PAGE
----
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May 29, 2018
4 Min Read
Z-Wave is a communications protocol that wirelessly connects many Internet of Things (IoT) devices as an alternative to the shorter range Bluetooth protocol.
As of April, there were 2,400 products that used the 900 Mhz system, according to Wikipedia.
However, Pen Test Partners showed a way that pairing of two of these devices can be made insecure through an attack that they call Z-Shave.
Security for the system is done through a shared network key. And that key is what drives the attack. Pen Test showed that the current S2 protocol can be driven so it reverts to the older, far less secure S0 protocol that was in use before 2013. The key-exchange now uses Diffie-Hellman encryption in S2 and can also involve authentication by entry of a five-digit code into the controller.
S0 used an fixed key consisting of all zeroes.
Pen Test researchers found that that an active attacker, present at the time of device pairing, can downgrade an S2 pairing to S0, which allows them to intercept the key and then intercept and inject S0 traffic on the Z-Wave network.
Since Z-Wave devices are designed to be backwards compatible, an S2 device will pair as S0 if the controller only supports S0. An S0 device will also pair with no encryption if the controller does not support S0. A network can support a mixture of devices, although encrypted traffic cannot move from S0 to S2 during use.
Pen Test researchers proposed three attacks methods for Z-Shave.
The first finds that the node info for the unpaired node, which has data that is needed for a spoofed pairing. This can be sniffed by an attacker, modified, and then sent to the controller. Boom -- pairing on the attackers terms is performed.
The second method uses the node information sent when a battery is inserted into a device in the same way, with the same result.
The third method is trickier. As Pen Test notes:
"An attacker can continuously listen for the node info from the genuine node. As soon as the home ID has been obtained, they can actively jam the rest of the packet, preventing the node info from being received. […] The jamming needs to occur mid-way through the transmission of a packet and the current tools available are only capable of waiting until the end of a packet."
Silicon Labs, the company behind the Z-Wave protocol has pooh-poohed the issue. The company's main retort to the Z-Shave attack is that an attacker has a very short time window to execute the attack.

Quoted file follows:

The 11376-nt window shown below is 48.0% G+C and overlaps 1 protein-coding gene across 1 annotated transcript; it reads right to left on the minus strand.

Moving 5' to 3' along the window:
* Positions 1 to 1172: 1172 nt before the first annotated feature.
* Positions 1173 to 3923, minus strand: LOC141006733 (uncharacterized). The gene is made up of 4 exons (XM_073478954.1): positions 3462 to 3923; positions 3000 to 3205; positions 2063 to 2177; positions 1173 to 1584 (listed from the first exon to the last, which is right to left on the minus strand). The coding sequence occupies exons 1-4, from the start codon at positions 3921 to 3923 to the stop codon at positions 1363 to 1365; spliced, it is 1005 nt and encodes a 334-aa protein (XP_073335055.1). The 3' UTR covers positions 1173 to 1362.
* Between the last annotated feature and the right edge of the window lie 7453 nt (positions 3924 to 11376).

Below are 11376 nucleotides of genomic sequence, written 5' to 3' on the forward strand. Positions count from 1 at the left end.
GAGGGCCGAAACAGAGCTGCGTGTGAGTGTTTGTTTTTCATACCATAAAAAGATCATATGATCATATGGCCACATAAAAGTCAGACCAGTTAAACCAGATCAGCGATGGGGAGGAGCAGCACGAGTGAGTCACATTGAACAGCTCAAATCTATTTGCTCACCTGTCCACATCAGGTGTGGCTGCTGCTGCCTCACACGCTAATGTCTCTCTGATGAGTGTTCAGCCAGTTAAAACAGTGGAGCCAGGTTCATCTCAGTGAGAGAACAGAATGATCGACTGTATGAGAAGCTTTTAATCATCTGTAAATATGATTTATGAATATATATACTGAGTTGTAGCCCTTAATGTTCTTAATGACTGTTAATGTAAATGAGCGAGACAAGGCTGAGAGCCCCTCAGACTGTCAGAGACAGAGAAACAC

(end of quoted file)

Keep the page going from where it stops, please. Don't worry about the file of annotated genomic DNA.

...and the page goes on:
Which is true, but the attack could be carried out by battery-operated hardware left in the vicinity that is sniffing for the right opportunity, so that criticism is not entirely relevant.
Worse, Silicon Labs noted that a S2 downgrade should make the user aware that it has occurred with a message from the S2 controller. Pen Test showed in a YouTube video that this does not always happen, and the end-user may be unaware of the change in security. Perhaps a manufacturer did not fully implement S2 in their product.
Silicon Labs announced that they are changing the specs so that the user will have to acknowledge the alert if it occurs.
In an email to Security Now, Silicon Labs noted that the Pen Test researchers in their YouTube video made use of a developer tool, not a consumer rated software product, which was not designed to notify the user of security level changes.
Manufacturers need to implement the latest level of security in their products. When a simple attack can throw it all for a loop, especially in products like locks, the burden becomes even more important.
Editor's Note: This article was updated to include a comment from Silicon Labs.
— Larry Loeb has written for many of the last century's major "dead tree" computer magazines, having been, among other things, a consulting editor for BYTE magazine and senior editor for the launch of WebWeek.
Read more about:Security Now
About the Author(s)
Larry Loeb has written for many of the last century's major "dead tree" computer magazines, having been, among other things, a consulting editor for BYTE magazine and senior editor for the launch of WebWeek. He has written a book on the Secure Electronic Transaction Internet protocol. His latest book has the commercially obligatory title of Hack Proofing XML. He's been online since uucp "bang" addressing (where the world existed relative to !decvax), serving as editor of the Macintosh Exchange on BIX and the VARBusiness Exchange. His first Mac had 128 KB of memory, which was a big step up from his first 1130, which had 4 KB, as did his first 1401. You can e-mail him at [email protected].
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